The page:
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The role of medial prefrontal cortex mineralocorticoid and glucocorticoid receptors in the process of extinction of aversive memory in rats submitted to acute stress

Grant number: 17/14473-9
Support type:Regular Research Grants
Duration: February 01, 2019 - January 31, 2021
Field of knowledge:Biological Sciences - Pharmacology
Principal Investigator:Leonardo Resstel Barbosa Moraes
Grantee:Leonardo Resstel Barbosa Moraes
Home Institution: Faculdade de Medicina de Ribeirão Preto (FMRP). Universidade de São Paulo (USP). Ribeirão Preto , SP, Brazil

Abstract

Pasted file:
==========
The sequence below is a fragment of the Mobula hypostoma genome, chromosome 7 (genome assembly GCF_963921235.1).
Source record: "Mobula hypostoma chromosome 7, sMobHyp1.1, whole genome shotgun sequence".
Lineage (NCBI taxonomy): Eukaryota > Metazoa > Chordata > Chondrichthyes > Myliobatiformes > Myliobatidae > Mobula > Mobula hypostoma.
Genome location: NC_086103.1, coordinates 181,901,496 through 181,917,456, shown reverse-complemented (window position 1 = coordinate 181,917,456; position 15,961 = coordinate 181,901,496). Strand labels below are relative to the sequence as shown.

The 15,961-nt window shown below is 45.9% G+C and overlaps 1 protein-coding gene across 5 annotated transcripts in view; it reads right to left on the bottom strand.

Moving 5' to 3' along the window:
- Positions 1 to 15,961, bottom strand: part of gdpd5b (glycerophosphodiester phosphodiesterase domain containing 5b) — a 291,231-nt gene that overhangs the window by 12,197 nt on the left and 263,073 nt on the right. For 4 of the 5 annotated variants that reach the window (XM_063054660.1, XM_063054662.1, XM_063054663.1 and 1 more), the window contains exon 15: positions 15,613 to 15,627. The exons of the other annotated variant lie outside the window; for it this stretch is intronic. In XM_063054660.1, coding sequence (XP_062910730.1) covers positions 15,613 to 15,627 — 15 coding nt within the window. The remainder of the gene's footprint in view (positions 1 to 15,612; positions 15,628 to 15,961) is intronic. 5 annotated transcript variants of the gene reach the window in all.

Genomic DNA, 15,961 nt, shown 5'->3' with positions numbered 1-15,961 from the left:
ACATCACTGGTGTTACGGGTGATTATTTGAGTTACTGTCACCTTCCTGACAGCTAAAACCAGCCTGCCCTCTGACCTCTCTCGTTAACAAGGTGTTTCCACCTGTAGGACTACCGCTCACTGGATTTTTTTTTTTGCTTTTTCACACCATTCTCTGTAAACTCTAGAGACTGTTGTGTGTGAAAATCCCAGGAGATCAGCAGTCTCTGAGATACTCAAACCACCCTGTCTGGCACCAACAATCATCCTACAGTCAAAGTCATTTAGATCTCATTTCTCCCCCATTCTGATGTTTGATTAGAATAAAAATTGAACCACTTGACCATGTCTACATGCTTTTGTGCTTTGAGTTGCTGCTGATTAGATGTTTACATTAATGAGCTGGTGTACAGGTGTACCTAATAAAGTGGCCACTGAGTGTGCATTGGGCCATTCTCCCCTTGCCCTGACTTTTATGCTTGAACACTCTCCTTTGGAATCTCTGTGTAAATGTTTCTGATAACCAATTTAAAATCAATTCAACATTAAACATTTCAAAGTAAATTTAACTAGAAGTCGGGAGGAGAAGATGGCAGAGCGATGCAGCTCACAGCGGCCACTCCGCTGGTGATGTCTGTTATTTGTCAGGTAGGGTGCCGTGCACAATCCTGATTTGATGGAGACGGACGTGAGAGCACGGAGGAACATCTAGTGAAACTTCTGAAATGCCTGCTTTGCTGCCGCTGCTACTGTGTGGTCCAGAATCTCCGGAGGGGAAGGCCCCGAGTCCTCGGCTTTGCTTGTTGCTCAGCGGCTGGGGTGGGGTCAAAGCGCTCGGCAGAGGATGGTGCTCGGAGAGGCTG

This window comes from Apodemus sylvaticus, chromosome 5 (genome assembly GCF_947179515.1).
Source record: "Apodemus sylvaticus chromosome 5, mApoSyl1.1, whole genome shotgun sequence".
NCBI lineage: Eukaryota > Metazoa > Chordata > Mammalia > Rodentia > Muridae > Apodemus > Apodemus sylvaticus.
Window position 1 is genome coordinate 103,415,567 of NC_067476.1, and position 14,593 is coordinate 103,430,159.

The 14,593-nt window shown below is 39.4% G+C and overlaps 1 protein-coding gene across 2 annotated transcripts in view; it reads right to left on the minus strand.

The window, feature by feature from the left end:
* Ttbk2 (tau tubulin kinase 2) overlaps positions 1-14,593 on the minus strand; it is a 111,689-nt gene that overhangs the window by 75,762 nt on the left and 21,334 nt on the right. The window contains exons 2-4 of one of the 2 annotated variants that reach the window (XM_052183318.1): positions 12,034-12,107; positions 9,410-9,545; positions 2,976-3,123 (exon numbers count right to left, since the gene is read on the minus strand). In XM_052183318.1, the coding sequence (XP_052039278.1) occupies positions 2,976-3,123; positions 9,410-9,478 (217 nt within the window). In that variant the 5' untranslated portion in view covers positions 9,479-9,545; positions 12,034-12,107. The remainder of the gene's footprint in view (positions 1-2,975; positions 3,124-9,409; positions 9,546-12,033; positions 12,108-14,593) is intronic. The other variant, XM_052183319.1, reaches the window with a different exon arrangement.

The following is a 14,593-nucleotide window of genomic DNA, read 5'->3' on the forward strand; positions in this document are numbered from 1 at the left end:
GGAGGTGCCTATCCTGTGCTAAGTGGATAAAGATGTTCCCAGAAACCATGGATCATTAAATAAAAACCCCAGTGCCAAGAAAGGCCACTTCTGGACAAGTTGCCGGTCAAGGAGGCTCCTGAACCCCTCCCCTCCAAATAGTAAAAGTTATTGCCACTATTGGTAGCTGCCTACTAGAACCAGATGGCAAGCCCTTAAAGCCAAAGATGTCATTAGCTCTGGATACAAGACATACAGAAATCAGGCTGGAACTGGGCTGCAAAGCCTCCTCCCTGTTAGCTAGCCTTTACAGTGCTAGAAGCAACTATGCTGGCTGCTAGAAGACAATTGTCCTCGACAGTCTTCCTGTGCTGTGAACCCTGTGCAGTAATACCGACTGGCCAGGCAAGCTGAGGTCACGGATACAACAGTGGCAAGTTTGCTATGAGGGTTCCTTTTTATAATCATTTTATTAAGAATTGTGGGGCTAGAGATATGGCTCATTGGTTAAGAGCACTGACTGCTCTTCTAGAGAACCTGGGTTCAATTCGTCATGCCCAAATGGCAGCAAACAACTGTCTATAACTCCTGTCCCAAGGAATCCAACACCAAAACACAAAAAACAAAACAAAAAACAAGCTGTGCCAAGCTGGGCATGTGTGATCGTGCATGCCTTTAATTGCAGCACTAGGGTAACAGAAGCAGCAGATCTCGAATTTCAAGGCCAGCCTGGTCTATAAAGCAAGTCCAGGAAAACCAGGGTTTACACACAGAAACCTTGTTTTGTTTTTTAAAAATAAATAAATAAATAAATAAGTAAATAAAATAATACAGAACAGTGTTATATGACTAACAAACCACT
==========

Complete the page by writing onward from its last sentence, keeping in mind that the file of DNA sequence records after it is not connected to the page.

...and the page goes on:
The aim of the present study is to investigate the role of acute stress and mineralocorticoid and glucocorticoid receptors present in the prefrontal cortex in the memory extinction learning. For this purpose, male Wistar rats will submitted to a surgery for the implant of a radiotelemetric probe into the abdominal aorta for monitoring autonomic responses, and after, cannulae guide will be stereotaxically implanted bilaterally in in the infralimbic (IL) or prelimbic (PL) regions of the ventromedial prefrontal cortex (vmPFC) of rodents for drug administration. After recover from surgeries, the animals will be exposure to a single and brief session of an uncontrollable stress (restraint stress for 1 hour). On the seventh day after de acute restraint stress session they will be trained in contextual fear conditioning protocol, followed by extinction session and extinction retention session, all sessions with a 24 hour interval. The mineralocorticoid receptor antagonist (RU 23318), or glucocorticoid receptor antagonist (RU 486) or the vehicle will be administered to the animals by microinjections into the IL or PL, 10 minutes before or immediately after the extinction session. Our hypothesis is that the mineralocorticoid and glucocorticoid receptors are important for the extinction of aversive memory, and that acute stress produces a deficit in the conditioned fear extinction learning through changes in the expression of receptors for glucocorticoids in vmPFC, and morphological modifications in this brain structure. (AU)